My dream is to wake up one day in East Africa and play to the big crowds like my heroes

By Beverley Knight

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Like the von Trapps, Lucien Bahati Nziyofrom is from a musical brood. Growing up in Nyarugenge, Gitega, he was fortunate to have a recording studio rooted in his family home, so he was crafting his EDM beats by the age of ten. Surrounded by musically dextrous siblings, Eloi El, Sean Brizz and Christian Iradukunda, and his late father, Sibomana Joseph, a member of Orchestra Irangria, his affection for music grew like a seed sprouting into a sunflower.

Soaking up lessons from his pa and Orchestra Inrangia was a pure pleasure, and he carries that advice around in his pocket every single day. “My dad said I should embrace the freedom to express myself. Experiment with who I am and what I’m passionate about.” Extraordinary things can come, but reaching milestones takes resilience and resistance to failure. It can test creative beings. “He also told me to never give up on a dream because you don’t know what awaits you tomorrow. The industry can be hard to keep up with, but music is everything to me. It helps me connect with the rest of the world.”

His brother, Christian, is the elder sibling of the family. Known by his stage name, Chris Cheeter, he’s another beacon Lucian looks up to for direction in his career. “My brother’s made amazing soundtracks for shows in Rwanda and produced great hits for artists like Tom Close. Between my siblings and me, there’s no such thing as competition; where one of us conquers, it’s a win for all!” It’s evident family is the sturdy cornerstone of Lucian’s life, a constant source of love. “They’re the most important thing to me and my safe place.”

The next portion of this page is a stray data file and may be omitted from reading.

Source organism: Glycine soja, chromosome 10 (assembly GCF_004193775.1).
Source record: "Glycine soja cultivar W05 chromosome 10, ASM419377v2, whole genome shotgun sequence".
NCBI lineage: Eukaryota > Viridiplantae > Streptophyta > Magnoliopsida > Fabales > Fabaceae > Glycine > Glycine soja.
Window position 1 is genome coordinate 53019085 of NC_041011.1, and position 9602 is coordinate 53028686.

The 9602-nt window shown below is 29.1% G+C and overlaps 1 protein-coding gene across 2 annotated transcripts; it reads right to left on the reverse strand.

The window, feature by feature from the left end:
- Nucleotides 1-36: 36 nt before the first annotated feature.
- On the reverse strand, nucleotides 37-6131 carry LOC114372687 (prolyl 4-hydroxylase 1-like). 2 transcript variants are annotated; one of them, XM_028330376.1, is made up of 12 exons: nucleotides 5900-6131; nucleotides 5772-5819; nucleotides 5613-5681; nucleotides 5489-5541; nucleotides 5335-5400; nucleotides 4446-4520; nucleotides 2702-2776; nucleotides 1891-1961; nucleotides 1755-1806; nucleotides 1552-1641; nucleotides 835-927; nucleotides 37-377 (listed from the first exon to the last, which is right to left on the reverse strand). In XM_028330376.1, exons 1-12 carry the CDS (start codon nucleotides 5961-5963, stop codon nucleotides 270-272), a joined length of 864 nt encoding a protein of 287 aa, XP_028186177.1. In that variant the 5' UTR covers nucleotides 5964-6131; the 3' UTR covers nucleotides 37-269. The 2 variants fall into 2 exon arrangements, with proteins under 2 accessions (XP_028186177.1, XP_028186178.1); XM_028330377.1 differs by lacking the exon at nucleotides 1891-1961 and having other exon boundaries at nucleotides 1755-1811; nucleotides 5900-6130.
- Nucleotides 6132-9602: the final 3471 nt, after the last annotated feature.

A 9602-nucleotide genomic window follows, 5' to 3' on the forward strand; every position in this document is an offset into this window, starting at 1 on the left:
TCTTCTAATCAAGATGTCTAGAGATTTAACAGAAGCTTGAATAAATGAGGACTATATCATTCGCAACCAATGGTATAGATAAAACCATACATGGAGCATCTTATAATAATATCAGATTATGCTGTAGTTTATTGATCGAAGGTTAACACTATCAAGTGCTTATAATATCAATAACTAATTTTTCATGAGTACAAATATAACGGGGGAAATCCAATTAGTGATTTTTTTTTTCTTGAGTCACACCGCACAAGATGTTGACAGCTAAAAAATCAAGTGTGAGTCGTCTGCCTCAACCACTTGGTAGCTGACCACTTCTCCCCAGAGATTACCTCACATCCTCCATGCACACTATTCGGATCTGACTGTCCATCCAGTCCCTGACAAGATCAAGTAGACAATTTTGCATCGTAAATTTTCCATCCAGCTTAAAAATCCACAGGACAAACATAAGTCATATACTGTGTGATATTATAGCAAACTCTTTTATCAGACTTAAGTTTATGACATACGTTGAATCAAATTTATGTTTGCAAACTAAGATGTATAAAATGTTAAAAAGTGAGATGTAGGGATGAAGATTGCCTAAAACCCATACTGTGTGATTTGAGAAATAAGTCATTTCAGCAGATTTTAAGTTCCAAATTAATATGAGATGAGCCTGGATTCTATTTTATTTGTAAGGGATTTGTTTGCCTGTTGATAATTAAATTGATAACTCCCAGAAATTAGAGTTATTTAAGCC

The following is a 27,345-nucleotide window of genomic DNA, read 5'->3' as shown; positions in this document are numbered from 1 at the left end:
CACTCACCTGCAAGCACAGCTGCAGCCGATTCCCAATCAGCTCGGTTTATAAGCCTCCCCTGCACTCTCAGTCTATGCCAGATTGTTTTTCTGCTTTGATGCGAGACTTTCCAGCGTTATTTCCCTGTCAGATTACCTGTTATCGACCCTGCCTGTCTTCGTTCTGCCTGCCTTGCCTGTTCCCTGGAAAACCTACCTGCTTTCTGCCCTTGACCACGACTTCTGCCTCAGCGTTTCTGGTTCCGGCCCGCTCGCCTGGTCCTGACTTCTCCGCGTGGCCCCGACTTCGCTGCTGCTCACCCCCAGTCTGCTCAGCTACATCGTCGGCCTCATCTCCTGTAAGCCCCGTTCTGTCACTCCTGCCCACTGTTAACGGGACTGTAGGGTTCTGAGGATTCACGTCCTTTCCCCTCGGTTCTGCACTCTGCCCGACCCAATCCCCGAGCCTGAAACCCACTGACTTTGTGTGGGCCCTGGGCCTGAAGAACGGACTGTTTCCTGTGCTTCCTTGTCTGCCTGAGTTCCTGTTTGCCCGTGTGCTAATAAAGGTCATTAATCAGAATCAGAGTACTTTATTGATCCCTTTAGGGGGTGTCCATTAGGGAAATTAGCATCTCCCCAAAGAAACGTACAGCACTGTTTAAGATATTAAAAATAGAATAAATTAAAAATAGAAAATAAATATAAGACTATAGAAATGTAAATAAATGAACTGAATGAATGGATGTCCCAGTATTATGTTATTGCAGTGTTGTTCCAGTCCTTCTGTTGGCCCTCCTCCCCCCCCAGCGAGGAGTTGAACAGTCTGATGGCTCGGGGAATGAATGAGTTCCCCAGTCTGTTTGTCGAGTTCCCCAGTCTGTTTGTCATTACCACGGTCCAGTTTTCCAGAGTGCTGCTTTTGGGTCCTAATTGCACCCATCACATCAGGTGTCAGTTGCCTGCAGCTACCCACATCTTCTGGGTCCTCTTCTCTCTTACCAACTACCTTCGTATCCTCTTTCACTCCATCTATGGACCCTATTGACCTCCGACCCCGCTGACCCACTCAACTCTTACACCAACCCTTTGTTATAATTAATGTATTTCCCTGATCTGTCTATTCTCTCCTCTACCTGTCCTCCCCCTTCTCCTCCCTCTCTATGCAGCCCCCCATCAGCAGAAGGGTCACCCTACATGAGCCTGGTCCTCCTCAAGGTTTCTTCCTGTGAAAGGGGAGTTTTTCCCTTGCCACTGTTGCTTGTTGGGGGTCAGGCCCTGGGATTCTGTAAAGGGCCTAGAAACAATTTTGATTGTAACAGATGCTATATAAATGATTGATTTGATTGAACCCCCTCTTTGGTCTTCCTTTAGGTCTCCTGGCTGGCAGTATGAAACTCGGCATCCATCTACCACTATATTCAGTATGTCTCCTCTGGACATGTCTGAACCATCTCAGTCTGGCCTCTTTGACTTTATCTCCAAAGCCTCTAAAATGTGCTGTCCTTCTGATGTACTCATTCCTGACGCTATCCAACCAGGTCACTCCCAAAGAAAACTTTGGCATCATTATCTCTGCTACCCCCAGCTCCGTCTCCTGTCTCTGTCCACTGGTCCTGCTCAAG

In 2019, he packed his bags and moved to Uganda for his studies, where he experienced a compelling urge to record music. Something clicked. He felt an unexplained need to share his music with open ears. Growing up watching Kygo, Calvin Harris, and other top EDM producers perform live at festivals gave him fire in his belly to follow in their footsteps. “My dream is to wake up one day in East Africa and play to the big crowds like my heroes.”

It’s good to pass the time with a spot of daydreaming and your head up high in the clouds isn’t the worst place to be. But turning those fluffy white thoughts into reality can be gruelling. At the moment, Lucien would like more attention paid to the sounds he produces, especially from the media. “I understand their reluctance to an extent because my style is new and unique. The coverage I see is more inclined towards afro, pop and dancehall music. But given my potential, I believe this will change. I believe.”

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